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Know When to Fold 'Em
by Ingfei Chen
On the Mission Bay campus of the University of California, San Francisco (UCSF), Peter Walter's corner office is distinctive for its tall, elegant cactus-like plants—and its poetry-quoting African grey parrot. After months of effort, Walter has trained the parrot, named Beaker, to badger lab members on what's most important: “We need more data.”
That's a common refrain from research leaders, but “in this case, Peter's got a parrot to say it,” says postdoctoral researcher Jonathan Lin, laughing.
In keeping with Beaker's command, Walter's team has collected convincing data to explain exactly how the endoplasmic reticulum (ER), a maze-like compartment that fans out around the nucleus inside the cell, can determine whether a cell lives or dies. The ER serves as a cellular factory where newly synthesized proteins are folded into their proper structure. A protein must be folded correctly to do its job.
“Only the perfectly made proteins pass quality control,” says Walter, an HHMI investigator. Proteins that fail to attain the right conformation are degraded before they can cause cellular dysfunction and disease.
If the ER machinery is insufficient or defective, however, unfolded proteins pile up. Fifteen years ago, in studies of yeast, Walter and his colleagues discovered that the ER copes with the stress of such overload by triggering a set of biochemical reactions, known as the unfolded protein response, or UPR. Later work by various research groups uncovered a similar mechanism in mammalian cells, including human cells: three enzymes, molecular sensors called IRE1, ATF6, and PERK, detect the glut of unfolded proteins. They then activate various genes that expand the ER and step up its folding capacity, reduce the synthesis of new proteins, and crank up the protein degradation process.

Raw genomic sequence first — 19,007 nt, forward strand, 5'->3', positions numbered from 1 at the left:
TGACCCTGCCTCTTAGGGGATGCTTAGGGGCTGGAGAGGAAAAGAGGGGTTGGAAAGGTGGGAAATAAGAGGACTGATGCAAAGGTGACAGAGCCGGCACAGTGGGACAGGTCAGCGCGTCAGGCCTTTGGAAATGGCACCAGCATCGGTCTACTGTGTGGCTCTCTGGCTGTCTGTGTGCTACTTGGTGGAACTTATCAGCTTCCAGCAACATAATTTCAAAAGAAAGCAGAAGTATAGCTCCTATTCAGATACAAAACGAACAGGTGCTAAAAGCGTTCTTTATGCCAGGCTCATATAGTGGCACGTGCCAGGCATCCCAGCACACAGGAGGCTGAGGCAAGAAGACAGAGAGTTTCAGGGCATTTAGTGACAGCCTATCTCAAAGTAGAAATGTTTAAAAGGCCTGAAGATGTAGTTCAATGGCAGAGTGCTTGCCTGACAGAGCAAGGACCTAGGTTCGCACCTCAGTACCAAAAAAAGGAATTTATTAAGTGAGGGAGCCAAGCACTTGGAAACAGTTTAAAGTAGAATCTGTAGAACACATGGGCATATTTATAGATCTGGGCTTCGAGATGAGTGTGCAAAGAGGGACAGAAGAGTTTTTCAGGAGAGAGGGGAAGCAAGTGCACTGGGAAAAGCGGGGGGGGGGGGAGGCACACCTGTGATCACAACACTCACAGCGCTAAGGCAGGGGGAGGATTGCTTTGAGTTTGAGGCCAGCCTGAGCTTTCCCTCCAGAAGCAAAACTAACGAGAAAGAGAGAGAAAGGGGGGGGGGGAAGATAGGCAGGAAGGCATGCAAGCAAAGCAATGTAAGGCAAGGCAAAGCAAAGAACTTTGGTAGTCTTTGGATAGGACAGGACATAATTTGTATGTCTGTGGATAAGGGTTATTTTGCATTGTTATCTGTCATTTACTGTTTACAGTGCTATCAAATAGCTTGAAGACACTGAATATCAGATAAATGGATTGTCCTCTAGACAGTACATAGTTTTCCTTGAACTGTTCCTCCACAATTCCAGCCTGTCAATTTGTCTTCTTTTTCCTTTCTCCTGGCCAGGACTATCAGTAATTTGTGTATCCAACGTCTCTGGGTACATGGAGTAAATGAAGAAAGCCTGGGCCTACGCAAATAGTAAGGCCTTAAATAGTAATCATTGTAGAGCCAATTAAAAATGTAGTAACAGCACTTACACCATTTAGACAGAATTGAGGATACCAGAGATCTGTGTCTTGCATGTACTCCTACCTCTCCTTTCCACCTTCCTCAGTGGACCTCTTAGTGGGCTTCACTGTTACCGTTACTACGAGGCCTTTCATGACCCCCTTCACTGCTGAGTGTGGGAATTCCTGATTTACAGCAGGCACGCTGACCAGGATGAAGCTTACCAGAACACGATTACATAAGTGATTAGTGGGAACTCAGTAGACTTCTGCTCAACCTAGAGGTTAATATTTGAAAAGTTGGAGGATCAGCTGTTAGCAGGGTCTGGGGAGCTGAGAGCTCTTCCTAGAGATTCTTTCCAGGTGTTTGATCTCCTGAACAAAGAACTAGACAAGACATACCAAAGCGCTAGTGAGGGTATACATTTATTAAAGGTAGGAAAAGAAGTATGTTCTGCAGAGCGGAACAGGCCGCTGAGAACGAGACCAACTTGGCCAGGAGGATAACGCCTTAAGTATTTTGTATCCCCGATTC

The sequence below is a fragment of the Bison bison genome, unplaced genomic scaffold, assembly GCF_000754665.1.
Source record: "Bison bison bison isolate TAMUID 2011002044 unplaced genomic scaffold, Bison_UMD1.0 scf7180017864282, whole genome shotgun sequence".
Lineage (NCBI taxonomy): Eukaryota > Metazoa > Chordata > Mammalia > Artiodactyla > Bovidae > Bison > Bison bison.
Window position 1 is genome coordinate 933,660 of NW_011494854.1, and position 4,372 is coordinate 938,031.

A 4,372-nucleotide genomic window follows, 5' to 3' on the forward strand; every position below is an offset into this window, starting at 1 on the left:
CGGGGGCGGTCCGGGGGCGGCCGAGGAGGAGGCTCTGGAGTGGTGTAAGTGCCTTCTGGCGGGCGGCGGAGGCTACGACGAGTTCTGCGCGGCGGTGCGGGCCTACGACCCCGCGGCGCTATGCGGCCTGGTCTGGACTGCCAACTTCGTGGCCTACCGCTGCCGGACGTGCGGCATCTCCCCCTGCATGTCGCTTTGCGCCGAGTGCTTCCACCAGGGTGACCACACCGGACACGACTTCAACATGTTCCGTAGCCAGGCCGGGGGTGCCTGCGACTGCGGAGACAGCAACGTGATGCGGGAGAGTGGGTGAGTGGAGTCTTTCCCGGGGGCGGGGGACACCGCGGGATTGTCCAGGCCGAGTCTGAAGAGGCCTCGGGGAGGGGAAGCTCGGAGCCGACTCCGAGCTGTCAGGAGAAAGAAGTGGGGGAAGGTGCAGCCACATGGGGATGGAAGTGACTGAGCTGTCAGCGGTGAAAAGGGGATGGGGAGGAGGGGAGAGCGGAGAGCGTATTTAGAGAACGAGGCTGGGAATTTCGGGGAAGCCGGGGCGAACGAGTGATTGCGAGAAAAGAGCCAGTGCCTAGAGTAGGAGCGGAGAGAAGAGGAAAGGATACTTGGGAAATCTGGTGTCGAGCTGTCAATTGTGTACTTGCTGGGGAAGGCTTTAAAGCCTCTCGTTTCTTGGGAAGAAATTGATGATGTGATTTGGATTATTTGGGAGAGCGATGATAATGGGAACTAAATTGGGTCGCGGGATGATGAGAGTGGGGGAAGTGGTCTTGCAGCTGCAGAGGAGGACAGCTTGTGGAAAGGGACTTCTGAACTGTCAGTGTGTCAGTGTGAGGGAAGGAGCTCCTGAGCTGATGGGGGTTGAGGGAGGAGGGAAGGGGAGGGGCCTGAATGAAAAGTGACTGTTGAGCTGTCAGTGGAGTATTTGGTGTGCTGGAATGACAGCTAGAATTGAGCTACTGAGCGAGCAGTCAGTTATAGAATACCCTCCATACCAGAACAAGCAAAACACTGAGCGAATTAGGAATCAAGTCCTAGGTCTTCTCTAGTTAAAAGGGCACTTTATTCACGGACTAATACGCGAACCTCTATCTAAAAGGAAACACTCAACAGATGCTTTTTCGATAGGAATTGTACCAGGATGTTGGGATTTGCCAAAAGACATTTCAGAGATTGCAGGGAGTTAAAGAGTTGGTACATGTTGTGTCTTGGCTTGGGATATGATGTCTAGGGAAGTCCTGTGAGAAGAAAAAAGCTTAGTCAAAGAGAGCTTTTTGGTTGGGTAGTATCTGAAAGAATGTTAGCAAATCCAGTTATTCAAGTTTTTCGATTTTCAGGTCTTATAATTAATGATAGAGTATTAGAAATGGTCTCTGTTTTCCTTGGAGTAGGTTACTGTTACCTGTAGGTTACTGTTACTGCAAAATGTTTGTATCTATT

Those protective measures bring the system back into balance. “It's a feedback loop that adjusts supply to demand,” Walter says. Yet, paradoxically, if the ER cannot regain equilibrium, the UPR prompts the cell to commit suicide. In a study published in Science last November, Lin, Walter, HHMI investigator Kevan Shokat, and colleagues explored how the same signaling pathways could cause such diametrically opposite fates.
The team exposed cultured human cells to drugs that prevent proteins from folding and eventually cause cell death. Over 24 to 30 hours, the researchers measured the activity generated by the UPR. Initially, all three pathways rapidly turned on, but results unexpectedly showed IRE1 shutting off after about 8 hours, around the time when cells began to deteriorate. ATF6 activity followed a similar pattern. By contrast, responses triggered by PERK—including production of a protein that promotes cell suicide—stayed on the whole time.
Illustration: Andy Smith